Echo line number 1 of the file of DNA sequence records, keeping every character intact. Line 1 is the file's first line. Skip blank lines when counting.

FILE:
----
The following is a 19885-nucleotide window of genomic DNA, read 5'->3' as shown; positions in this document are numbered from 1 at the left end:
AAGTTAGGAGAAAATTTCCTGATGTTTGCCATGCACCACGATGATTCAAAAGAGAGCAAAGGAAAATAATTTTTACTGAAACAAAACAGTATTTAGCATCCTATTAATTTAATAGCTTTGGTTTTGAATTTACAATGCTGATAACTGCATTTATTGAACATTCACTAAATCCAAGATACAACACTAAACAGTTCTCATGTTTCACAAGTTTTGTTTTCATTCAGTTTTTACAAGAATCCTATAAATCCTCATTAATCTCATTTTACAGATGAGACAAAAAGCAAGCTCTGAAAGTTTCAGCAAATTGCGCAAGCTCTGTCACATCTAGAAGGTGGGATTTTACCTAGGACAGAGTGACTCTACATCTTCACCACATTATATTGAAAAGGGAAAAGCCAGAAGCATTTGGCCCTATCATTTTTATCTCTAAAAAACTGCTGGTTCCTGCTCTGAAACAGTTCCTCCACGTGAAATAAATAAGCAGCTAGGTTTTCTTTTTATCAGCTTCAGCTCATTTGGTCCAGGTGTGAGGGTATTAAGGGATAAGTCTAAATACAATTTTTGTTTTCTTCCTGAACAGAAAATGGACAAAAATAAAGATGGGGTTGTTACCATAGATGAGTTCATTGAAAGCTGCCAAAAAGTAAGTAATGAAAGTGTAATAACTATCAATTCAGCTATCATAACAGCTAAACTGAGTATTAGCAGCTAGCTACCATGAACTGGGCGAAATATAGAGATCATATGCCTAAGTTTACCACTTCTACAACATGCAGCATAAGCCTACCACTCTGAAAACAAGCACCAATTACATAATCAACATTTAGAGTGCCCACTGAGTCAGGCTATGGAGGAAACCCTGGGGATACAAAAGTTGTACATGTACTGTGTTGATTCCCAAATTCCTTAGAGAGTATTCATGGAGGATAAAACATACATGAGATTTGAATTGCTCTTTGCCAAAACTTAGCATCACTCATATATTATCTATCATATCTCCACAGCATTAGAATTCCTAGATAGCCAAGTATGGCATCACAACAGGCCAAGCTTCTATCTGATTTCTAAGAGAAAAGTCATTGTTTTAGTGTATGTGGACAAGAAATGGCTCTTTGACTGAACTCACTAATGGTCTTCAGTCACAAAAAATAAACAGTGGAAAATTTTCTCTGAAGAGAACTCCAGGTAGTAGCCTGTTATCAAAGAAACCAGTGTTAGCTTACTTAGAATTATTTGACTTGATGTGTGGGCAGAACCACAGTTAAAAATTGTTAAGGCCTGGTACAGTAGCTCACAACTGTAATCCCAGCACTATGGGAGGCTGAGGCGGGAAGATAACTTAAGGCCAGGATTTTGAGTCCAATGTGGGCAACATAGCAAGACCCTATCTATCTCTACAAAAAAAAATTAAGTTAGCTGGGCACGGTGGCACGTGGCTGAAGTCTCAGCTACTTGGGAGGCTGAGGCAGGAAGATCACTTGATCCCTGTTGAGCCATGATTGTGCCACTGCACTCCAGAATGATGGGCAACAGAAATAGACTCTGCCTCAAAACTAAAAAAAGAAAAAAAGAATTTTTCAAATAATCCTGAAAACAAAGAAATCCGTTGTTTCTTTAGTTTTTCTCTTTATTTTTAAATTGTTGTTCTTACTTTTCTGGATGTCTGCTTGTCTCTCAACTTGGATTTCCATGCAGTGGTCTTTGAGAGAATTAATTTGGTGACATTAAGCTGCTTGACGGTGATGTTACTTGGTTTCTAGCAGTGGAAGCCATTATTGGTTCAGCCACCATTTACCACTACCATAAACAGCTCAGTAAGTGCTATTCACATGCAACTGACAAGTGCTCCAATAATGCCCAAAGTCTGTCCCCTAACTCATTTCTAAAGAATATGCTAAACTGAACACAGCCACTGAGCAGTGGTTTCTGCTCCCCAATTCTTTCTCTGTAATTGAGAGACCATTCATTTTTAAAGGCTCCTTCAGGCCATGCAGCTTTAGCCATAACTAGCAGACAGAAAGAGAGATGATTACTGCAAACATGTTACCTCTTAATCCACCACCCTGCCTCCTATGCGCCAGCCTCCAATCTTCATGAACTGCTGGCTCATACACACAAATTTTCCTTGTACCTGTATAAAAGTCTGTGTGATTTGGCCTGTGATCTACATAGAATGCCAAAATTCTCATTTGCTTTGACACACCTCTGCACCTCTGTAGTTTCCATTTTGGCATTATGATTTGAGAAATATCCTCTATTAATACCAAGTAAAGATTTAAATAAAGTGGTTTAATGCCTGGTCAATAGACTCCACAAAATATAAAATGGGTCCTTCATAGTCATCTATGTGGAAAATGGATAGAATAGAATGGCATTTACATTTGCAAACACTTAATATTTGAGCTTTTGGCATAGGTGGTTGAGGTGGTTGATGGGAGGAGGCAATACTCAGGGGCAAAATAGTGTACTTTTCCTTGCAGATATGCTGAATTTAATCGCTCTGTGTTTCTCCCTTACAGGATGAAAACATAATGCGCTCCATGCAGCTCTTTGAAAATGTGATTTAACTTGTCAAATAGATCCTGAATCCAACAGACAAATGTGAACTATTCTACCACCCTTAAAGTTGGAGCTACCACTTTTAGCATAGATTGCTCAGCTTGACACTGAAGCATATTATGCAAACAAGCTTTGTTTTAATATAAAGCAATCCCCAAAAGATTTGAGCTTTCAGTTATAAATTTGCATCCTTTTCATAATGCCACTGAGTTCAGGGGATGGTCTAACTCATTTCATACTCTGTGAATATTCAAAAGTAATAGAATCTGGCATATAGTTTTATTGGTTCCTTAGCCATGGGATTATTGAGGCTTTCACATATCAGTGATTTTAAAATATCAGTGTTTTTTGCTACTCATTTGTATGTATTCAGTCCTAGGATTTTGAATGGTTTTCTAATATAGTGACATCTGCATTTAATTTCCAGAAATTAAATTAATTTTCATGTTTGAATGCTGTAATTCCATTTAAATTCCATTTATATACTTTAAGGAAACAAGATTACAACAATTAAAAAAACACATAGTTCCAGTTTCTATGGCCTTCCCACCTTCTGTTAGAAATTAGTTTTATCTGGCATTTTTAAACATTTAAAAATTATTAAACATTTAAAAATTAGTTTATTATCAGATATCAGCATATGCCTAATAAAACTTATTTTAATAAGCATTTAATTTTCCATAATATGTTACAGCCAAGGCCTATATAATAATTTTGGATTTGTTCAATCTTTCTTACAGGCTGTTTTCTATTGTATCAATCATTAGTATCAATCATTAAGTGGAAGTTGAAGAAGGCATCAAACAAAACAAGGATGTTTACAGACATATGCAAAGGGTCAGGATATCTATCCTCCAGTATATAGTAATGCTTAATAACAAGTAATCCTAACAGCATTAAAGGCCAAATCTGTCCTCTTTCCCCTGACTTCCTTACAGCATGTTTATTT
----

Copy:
The following is a 19885-nucleotide window of genomic DNA, read 5'->3' as shown; positions in this document are numbered from 1 at the left end: